Mining giant Rio Tinto (ASX, LON:RIO) is ramping up exploration at its Winu discovery in Western Australia, which could be the company’s next major copper project.
Speaking at conference in Sydney this week, group executive of growth and innovation Stephen McIntosh said the company’s main goal for now is to determine whether Winu was a “Rio Tinto scale” project.
The copper-gold-silver discovery, a potential major boost for the company’s growth options, is about 130 km. from Newcrest’s Telfer copper-gold mine in the East Pilbara. It’s also close to numerous copper prospects discovered recently by juniors and 350 km southeast of Port Hedland, the world’s largest bulk export port.
Rio has so far drilled 24 holes at the site and will continue extensive drilling in months to come as part of its $250 million exploration program. If the company finds that Winu is not a “Tier 1” asset, it would move on to other exploration projects.
Analysts have questioned Rio’s ability to scale up its copper business quickly without making an expensive acquisition. The company recently had to delay first production from the $5.3 billion underground expansion of its Oyu Tolgoi copper-gold-silver mine in Mongolia. Originally scheduled for early 2020, it’s now expected to happen in the third quarter of 2021.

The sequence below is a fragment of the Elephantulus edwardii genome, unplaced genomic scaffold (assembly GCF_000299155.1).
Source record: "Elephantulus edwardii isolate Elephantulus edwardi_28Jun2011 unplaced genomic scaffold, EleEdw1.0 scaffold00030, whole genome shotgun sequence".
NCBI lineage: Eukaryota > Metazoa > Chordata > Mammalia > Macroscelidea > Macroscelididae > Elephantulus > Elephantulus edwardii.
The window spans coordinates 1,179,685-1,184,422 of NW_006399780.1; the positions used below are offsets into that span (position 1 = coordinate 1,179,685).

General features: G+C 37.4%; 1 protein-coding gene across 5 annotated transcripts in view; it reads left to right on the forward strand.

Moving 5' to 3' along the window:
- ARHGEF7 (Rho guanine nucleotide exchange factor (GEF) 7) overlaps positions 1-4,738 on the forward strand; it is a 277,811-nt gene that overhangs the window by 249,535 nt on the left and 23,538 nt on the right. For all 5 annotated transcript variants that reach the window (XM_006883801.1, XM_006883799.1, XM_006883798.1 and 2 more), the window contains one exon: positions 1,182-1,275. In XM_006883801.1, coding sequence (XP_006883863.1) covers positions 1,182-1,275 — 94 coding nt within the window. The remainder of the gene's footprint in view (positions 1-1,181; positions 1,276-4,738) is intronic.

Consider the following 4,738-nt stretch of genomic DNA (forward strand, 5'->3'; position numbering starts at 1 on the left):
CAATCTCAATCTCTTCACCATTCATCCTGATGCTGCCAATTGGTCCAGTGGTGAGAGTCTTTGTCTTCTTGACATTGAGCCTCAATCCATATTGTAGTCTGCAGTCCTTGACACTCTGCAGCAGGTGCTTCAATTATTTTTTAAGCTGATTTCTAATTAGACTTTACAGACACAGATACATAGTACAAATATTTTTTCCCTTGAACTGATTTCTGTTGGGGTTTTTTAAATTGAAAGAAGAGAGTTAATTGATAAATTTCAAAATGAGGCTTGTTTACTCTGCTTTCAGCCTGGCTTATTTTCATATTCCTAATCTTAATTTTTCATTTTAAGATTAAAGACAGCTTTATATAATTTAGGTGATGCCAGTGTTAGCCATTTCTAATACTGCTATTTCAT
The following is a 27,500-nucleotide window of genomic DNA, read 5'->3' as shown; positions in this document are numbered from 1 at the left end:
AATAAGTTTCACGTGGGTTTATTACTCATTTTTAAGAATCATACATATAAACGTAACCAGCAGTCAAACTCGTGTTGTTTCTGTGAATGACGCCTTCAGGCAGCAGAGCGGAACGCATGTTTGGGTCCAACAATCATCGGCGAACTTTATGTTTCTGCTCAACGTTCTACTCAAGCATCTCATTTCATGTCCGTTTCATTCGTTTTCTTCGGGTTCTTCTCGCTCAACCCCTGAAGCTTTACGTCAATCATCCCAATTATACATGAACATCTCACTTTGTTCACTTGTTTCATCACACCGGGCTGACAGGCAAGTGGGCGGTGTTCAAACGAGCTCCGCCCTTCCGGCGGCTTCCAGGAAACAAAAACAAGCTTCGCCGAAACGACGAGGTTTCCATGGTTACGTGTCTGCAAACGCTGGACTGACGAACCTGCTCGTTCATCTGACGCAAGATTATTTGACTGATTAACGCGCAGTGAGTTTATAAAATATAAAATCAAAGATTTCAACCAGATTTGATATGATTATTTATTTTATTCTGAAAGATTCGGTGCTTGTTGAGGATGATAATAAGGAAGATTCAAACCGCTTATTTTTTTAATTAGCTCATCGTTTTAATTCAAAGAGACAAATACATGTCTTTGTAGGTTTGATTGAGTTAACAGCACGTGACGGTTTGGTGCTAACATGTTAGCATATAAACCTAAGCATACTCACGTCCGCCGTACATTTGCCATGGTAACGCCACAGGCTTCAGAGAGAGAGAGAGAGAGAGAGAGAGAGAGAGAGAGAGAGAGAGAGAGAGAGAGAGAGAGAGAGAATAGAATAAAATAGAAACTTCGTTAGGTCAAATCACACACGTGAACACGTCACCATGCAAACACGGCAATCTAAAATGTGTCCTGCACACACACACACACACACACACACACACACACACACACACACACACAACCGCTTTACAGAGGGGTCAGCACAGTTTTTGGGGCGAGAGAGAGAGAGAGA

In December, Rio sold its entire interest in the Grasberg mine in Indonesia, the world’s second-biggest copper mine, as part of a deal that put an end to years of disagreements between operator Freeport McMoRan (NYSE:FCX) and the country’s government.
Rio Tinto believes the copper market will go into deficit by 2020 amid expectations that bigger power grids around the world and an electric-vehicle boom will boost demand, while supplies will remain constrained.
Last month, the world’s second largest miner decided to invest a further $302 million to advance its Resolution copper project, in the U.S. state of Arizona, as part of its bid for increasing its exposure to the red metal.
However, industry analysts at CRU say the coming online of major projects — Anglo’s Quellaveco (2022), Teck’s Quebrada Blanca expansion (2021) and First Quantum’s Cobre Panama (already in production) will momentarily eliminate the gap between supply and demand.
The research group has cut its forecast deficit and now expects the market will be in a small surplus this year and next, but short again by 250,000 tonnes by 2023.